The NY Times review of Christopher (son of James "Deliverance" Dickey) Dickey's new book about the NYPD's counterterrorism division begins with an odd observation about American films, especially really goofy ones, and the hearts and minds of terrorists.
From the review:
Roland Emmerich’s 1998 remake of “Godzilla,” starring Matthew Broderick and Jean Reno, was a hapless piece of moviemaking, panned by critics and largely rejected by American audiences.
In the third world, though, the movie touched a chord. Among those who loved it were Qaeda sympathizers and hangers-on in Pakistan and Afghanistan. The scenes of Godzilla stomping across New York City, crushing everything in its path, were mesmerizing and inspiring. One captured terrorist later warned of an attack against “the bridge in the Godzilla movie.” Interrogators had to go rent Mr. Emmerich’s film to find out what he meant: the Brooklyn Bridge.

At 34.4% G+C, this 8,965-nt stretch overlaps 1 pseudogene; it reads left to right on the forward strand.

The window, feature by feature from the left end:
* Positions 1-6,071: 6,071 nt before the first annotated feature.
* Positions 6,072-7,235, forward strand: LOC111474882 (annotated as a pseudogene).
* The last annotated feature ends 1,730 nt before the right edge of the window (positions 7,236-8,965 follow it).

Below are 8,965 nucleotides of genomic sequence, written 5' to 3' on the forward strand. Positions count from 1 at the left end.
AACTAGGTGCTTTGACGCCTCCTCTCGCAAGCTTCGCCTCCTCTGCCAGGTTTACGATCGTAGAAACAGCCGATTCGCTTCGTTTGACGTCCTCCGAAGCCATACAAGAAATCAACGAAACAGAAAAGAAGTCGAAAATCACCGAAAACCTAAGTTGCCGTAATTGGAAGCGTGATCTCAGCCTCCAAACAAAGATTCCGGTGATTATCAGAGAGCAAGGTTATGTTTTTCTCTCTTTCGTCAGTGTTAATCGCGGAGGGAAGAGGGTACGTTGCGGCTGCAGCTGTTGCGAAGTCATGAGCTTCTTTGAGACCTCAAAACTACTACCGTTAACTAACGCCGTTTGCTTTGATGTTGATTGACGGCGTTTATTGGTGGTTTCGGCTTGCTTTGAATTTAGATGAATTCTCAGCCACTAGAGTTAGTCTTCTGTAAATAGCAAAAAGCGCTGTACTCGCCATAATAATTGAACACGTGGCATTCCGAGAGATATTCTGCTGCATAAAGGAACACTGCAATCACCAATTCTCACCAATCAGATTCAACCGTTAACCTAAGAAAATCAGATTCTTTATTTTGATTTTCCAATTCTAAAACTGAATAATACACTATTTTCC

It is both comical and scary to witness the degree to which terrorists (and would-be terrorists) have been in thrall to American action movies. Richard Reid, the failed shoe bomber, used the pseudonym Van Damme, after the B-grade martial arts star Jean-Claude Van Damme. Another terrorist was obsessed with “Air Force One,” the Harrison Ford president-in-peril film.
Weirdest of all, Khalid Sheikh Mohammed — the pudgy 9/11 plotter who will be forever remembered for his disheveled mug shot — was supposedly an amusing guy when he attended an agricultural state university in North Carolina. His nickname? “B’lushi.”